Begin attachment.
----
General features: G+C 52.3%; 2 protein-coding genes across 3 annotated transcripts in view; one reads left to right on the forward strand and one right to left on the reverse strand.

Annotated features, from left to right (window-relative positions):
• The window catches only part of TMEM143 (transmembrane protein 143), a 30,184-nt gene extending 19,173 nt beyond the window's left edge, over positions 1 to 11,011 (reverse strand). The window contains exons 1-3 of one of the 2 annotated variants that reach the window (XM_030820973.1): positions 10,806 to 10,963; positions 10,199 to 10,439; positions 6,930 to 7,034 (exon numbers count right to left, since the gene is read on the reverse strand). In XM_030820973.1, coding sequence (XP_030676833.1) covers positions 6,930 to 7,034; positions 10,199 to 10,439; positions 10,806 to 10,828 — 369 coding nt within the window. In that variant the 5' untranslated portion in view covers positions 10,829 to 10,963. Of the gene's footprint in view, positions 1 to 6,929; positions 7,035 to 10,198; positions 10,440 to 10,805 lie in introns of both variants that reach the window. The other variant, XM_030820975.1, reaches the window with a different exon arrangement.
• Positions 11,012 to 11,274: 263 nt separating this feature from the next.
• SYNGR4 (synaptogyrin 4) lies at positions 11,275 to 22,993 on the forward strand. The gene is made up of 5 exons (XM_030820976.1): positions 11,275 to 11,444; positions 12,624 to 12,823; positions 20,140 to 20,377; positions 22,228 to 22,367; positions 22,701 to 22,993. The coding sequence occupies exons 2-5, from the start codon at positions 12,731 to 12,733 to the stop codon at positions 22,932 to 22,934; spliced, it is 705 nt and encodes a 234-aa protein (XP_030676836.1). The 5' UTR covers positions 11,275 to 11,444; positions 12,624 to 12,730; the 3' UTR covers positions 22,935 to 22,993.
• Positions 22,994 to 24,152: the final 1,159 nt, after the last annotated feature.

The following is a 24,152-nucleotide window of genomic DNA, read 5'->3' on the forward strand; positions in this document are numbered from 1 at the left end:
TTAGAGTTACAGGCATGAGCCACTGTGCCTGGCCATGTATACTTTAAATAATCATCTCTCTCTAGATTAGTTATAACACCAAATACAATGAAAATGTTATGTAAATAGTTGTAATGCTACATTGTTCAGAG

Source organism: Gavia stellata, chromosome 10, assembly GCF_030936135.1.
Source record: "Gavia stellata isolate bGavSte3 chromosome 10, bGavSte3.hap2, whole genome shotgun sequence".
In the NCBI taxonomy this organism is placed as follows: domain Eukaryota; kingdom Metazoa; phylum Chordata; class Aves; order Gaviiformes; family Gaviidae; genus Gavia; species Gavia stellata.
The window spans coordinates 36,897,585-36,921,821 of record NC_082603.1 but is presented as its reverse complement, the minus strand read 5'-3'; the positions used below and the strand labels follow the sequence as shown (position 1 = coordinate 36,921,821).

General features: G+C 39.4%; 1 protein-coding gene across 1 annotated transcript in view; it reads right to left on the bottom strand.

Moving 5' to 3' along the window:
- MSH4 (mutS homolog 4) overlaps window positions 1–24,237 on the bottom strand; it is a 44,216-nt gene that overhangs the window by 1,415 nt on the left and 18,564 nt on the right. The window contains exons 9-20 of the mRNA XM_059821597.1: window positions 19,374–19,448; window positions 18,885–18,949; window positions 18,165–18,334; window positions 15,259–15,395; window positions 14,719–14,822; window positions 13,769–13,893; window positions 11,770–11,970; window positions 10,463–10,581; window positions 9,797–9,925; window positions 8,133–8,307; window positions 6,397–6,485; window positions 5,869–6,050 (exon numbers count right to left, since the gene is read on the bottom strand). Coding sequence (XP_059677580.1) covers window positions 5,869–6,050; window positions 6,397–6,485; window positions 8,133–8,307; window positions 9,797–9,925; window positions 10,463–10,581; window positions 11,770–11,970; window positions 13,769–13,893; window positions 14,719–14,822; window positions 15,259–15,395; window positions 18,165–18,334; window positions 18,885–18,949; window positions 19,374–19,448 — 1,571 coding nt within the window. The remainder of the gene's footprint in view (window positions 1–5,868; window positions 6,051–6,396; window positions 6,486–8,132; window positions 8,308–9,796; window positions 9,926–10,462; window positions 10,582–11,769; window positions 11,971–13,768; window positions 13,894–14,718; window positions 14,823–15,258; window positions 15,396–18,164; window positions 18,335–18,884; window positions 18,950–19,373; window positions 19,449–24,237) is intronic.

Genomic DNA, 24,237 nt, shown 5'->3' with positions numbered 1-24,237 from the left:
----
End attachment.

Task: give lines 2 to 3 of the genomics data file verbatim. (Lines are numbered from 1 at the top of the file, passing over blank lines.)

Annotated features, from left to right (window-relative positions):
• The window catches only part of TMEM143 (transmembrane protein 143), a 30,184-nt gene extending 19,173 nt beyond the window's left edge, over positions 1 to 11,011 (reverse strand). The window contains exons 1-3 of one of the 2 annotated variants that reach the window (XM_030820973.1): positions 10,806 to 10,963; positions 10,199 to 10,439; positions 6,930 to 7,034 (exon numbers count right to left, since the gene is read on the reverse strand). In XM_030820973.1, coding sequence (XP_030676833.1) covers positions 6,930 to 7,034; positions 10,199 to 10,439; positions 10,806 to 10,828 — 369 coding nt within the window. In that variant the 5' untranslated portion in view covers positions 10,829 to 10,963. Of the gene's footprint in view, positions 1 to 6,929; positions 7,035 to 10,198; positions 10,440 to 10,805 lie in introns of both variants that reach the window. The other variant, XM_030820975.1, reaches the window with a different exon arrangement.